Pretty subpar.

Casey Hiers:
... Abysmal. Not all cases at all, but goodness. Over seven out of 10, there's typically some big old red flags that we find and it's...

Jarrod Bridgeman:
Seven out of 10, that's like 60%, right?

Casey Hiers:
You are the numbers guy.

Jarrod Bridgeman:
Well, and the nice thing with 401ks is once you get that in place, you can also have your LLC, whatever it is your company, match your funds as well to really kind of double down on that.

Casey Hiers:
Well, ultimately, what do you want in an entity structure? You want reduced tax liability and you want it to be better for cash flow and you want to be able to save more for retirement. And how about paying quarterly taxes? That's a great idea. That helps the tax situation.

Jarrod Bridgeman:
Hey, our last week's episode if you have not listened to, it was all about quarterly tax estimates.

Casey Hiers:
And again-

Jarrod Bridgeman:
So just listen to that episode 164.

Casey Hiers:
For some people they're like, "Yeah, of course. Why wouldn't I?" Well guess what? There's a massive percentage of practice owners out there that if they're paying them, they're not up-to-date because you've grown. Or maybe somebody had a kid and took six weeks off or eight weeks off. So they're not-

Jarrod Bridgeman:
Or they're producing their hearts out and they're all day every day in the chair and they get home and don't want to touch the books.

Casey Hiers:
Exactly right.

Jarrod Bridgeman:
Thank you Casey. So as a kid, I would try to save up money. Never great at it 'cause there was always a brand new Ninja Turtle action figure.

Casey Hiers:
You love the shiny new thing.

Jarrod Bridgeman:
I do love shiny stuff. I like retail therapy, but I have, and I still have it to this day from my grandparents' house. It's a Tootsie Roll Bank. It's a tube and it's got a little slot in it and I would save all my little money. I still got a couple of $2 bills from my grandfather in there from 30 years ago.

Casey Hiers:
How much are they worth?

Jarrod Bridgeman:
I think 2.05, maybe.

Casey Hiers:
Two?

Jarrod Bridgeman:
But that was my system. I do a couple chores, get five bucks here and there and stuff it in there. Why is that not a great idea to just keep money in one place like that?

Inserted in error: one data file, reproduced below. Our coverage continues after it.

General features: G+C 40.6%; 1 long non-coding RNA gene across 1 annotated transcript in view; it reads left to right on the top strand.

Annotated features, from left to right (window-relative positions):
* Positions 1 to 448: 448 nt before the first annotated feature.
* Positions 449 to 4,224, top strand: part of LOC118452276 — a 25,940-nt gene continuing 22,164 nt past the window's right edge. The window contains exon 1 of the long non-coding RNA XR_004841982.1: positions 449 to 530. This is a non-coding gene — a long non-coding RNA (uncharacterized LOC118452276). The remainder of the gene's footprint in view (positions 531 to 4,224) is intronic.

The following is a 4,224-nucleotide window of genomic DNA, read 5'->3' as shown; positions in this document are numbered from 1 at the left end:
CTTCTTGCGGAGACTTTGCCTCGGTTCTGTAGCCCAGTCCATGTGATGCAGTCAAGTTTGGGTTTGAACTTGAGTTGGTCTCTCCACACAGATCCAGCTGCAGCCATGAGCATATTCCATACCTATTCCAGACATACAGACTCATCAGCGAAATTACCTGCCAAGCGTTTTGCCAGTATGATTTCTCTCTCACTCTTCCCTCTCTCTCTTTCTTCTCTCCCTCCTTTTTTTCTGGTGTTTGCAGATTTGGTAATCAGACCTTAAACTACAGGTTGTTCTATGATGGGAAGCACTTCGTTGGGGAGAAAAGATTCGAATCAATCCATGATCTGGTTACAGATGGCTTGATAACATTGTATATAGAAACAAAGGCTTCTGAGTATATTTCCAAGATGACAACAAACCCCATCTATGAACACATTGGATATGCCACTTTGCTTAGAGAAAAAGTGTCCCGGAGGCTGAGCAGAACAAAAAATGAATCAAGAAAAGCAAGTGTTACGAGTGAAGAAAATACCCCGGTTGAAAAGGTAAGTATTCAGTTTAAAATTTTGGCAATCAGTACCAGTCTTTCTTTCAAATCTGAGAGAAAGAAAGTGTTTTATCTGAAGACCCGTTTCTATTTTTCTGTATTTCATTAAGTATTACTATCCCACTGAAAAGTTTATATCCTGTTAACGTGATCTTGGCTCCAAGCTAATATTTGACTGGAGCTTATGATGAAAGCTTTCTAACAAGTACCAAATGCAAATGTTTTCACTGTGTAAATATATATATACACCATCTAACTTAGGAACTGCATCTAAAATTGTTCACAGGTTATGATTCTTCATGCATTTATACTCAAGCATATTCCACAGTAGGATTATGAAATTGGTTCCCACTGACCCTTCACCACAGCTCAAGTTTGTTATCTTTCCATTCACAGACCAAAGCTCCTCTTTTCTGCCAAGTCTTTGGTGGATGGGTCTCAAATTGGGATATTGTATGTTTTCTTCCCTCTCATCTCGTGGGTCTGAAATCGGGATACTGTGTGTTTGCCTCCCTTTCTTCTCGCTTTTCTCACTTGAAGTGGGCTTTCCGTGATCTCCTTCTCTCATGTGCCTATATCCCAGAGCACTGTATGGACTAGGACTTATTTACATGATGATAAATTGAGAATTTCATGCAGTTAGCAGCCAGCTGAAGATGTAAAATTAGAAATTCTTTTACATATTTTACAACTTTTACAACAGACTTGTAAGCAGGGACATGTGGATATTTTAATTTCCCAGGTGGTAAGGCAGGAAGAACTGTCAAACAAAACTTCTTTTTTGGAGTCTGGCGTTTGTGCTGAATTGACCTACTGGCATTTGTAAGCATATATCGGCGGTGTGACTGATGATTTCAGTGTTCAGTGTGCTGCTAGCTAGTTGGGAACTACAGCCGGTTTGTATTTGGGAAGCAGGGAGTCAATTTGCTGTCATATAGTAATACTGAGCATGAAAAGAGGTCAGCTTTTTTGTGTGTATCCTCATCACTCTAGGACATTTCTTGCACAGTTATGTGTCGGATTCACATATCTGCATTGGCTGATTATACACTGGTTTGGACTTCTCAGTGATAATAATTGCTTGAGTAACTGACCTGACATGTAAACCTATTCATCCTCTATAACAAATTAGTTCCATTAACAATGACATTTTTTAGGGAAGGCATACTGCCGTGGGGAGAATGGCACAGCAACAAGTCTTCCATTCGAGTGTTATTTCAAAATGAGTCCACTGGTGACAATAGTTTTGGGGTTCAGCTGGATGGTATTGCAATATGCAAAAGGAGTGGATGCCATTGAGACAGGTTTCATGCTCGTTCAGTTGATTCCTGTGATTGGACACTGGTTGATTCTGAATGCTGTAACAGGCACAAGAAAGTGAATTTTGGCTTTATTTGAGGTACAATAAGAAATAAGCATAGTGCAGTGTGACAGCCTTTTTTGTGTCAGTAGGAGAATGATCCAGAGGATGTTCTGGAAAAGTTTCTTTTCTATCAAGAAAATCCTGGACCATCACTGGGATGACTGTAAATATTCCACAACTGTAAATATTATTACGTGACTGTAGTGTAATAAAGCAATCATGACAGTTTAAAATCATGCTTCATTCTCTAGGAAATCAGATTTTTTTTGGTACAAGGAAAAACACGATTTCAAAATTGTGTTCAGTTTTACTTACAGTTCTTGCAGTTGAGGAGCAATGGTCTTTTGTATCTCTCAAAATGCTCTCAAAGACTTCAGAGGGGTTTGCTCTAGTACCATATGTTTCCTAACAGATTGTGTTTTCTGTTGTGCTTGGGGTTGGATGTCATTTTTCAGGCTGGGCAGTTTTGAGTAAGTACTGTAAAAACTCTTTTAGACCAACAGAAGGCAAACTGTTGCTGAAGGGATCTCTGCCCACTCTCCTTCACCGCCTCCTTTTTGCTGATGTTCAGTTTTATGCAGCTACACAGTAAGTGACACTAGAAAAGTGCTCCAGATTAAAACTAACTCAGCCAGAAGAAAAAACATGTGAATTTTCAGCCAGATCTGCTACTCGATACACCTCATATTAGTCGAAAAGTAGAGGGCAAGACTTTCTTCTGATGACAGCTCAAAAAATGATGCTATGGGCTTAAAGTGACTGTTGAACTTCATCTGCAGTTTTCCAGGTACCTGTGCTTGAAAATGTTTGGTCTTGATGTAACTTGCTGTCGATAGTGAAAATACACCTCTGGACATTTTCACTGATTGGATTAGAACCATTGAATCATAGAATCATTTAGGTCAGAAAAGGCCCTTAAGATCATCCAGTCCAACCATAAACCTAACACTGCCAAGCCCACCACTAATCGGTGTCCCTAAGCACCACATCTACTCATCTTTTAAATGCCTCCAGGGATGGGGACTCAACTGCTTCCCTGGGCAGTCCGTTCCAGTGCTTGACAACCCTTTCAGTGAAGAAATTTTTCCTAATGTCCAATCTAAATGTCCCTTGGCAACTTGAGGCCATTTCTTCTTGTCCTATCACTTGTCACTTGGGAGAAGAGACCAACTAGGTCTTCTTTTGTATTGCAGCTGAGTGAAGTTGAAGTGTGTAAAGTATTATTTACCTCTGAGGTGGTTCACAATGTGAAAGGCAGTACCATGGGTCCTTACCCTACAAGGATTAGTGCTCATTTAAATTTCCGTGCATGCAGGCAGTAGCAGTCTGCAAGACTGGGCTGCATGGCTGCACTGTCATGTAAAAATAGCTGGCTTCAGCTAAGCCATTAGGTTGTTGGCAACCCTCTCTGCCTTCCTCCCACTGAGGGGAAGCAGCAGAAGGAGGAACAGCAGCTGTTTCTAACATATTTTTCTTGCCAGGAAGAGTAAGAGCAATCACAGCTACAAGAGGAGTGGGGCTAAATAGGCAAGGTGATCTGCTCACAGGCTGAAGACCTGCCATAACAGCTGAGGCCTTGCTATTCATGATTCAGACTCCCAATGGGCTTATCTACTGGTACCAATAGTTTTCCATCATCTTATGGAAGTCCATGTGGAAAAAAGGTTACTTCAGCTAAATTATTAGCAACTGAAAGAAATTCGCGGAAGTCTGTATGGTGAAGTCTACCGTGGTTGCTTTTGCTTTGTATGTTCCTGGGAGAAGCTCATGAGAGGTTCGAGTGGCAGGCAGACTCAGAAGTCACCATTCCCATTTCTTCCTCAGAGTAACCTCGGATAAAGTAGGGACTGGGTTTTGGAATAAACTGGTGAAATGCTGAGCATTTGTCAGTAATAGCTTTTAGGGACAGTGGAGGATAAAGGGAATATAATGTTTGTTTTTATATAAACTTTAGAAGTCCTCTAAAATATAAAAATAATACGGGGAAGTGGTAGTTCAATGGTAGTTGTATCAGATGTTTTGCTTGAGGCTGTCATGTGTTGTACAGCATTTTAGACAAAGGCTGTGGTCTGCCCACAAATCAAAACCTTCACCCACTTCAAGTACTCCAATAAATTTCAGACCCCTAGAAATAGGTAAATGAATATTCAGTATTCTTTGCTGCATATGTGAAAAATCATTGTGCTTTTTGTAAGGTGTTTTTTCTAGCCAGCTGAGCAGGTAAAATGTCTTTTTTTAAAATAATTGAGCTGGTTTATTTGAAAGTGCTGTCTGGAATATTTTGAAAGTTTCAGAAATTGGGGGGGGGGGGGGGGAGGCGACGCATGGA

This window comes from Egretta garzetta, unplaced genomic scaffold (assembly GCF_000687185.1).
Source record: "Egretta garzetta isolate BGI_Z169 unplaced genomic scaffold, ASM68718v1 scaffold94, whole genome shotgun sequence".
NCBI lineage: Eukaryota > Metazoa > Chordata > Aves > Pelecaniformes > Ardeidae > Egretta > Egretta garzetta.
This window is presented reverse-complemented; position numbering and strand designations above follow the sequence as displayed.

Casey Hiers:
Well, I think what you're referring to is hoarding cash, right? And so there's some entity structures out there where like a squirrel storing acorns, they're hoarding cash, and it might sound like a good idea to build it up.

Jarrod Bridgeman:
The initial idea and on an emotional level makes sense. Having more money in, let's say your emergency fund means you have coverage for emergencies. But we have a benchmark with our company that we advise people of, "Here's how much you should have in that fund."

Casey Hiers:
Absolutely. Well, and it all ties together. If you are getting poor tax management and it's erratic and the way you want to have some extra money in the bank to be able to pay for those mistakes, that ultimately they're not tax surprises because you're used to them every year. It's just a matter of, "Do I owe 30 or am I going to get 30 back?"

Jarrod Bridgeman:
Or more.

Casey Hiers:
Yeah,

Jarrod Bridgeman:
We've had a couple people come through-

Casey Hiers:
60, 80. Yeah.

Jarrod Bridgeman:
Obviously you do need X amount in an account basically at all times.

Casey Hiers:
Well, there should be benchmarks for everything. And if you're a practice owner and you, I don't know, collect $1.35 million, 10% of that's $135,000. An ideal bank balance would be $135,000.

Jarrod Bridgeman:
Why is it a bad idea to say haven't tripled that amount in the account? Why is that? Why would we suggest or advise against that?

Casey Hiers:
Well, there's some proprietary strategies that we use and things of that nature for our clients, but ultimately it comes down to this, and I'll be sharing this in Auburn Hills. But folks that have five, $600,000 in their practice accounts, it makes them sleep good. They feel better about it. But ultimately, again, it comes back to cashflow. Let's reduce some debt. Let's say for retirement. People go, "Well, how are your clients saving $200,000 a year for retirement?" Well, there's 401ks. There's profit shares, there's brokerage accounts.